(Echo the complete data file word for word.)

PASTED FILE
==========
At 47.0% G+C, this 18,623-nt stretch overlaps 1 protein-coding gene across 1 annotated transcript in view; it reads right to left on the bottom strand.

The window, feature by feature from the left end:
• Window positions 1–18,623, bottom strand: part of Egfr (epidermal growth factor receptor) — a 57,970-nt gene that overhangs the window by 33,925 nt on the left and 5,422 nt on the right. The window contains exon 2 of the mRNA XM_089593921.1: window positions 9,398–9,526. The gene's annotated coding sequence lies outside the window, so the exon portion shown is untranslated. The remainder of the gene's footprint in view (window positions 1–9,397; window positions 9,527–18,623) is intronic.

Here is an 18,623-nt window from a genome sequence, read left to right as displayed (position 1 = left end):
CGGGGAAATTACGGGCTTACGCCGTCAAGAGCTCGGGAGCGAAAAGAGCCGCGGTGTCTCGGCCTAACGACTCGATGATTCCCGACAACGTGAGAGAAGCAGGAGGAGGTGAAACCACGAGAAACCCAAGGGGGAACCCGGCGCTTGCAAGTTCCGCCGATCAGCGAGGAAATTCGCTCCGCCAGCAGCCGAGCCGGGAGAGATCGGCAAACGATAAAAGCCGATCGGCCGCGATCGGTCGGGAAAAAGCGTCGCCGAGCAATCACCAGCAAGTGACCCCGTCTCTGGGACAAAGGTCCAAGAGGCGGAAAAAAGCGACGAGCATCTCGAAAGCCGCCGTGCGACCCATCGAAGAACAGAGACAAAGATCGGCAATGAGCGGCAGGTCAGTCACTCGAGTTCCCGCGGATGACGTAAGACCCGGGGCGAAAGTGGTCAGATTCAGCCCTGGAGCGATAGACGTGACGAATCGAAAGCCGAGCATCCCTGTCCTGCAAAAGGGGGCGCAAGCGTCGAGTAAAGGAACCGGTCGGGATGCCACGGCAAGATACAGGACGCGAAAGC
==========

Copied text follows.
At 47.0% G+C, this 18,623-nt stretch overlaps 1 protein-coding gene across 1 annotated transcript in view; it reads right to left on the bottom strand.

The window, feature by feature from the left end:
• Window positions 1–18,623, bottom strand: part of Egfr (epidermal growth factor receptor) — a 57,970-nt gene that overhangs the window by 33,925 nt on the left and 5,422 nt on the right. The window contains exon 2 of the mRNA XM_089593921.1: window positions 9,398–9,526. The gene's annotated coding sequence lies outside the window, so the exon portion shown is untranslated. The remainder of the gene's footprint in view (window positions 1–9,397; window positions 9,527–18,623) is intronic.

Here is an 18,623-nt window from a genome sequence, read left to right as displayed (position 1 = left end):
CGGGGAAATTACGGGCTTACGCCGTCAAGAGCTCGGGAGCGAAAAGAGCCGCGGTGTCTCGGCCTAACGACTCGATGATTCCCGACAACGTGAGAGAAGCAGGAGGAGGTGAAACCACGAGAAACCCAAGGGGGAACCCGGCGCTTGCAAGTTCCGCCGATCAGCGAGGAAATTCGCTCCGCCAGCAGCCGAGCCGGGAGAGATCGGCAAACGATAAAAGCCGATCGGCCGCGATCGGTCGGGAAAAAGCGTCGCCGAGCAATCACCAGCAAGTGACCCCGTCTCTGGGACAAAGGTCCAAGAGGCGGAAAAAAGCGACGAGCATCTCGAAAGCCGCCGTGCGACCCATCGAAGAACAGAGACAAAGATCGGCAATGAGCGGCAGGTCAGTCACTCGAGTTCCCGCGGATGACGTAAGACCCGGGGCGAAAGTGGTCAGATTCAGCCCTGGAGCGATAGACGTGACGAATCGAAAGCCGAGCATCCCTGTCCTGCAAAAGGGGGCGCAAGCGTCGAGTAAAGGAACCGGTCGGGATGCCACGGCAAGATACAGGACGCGAAAGC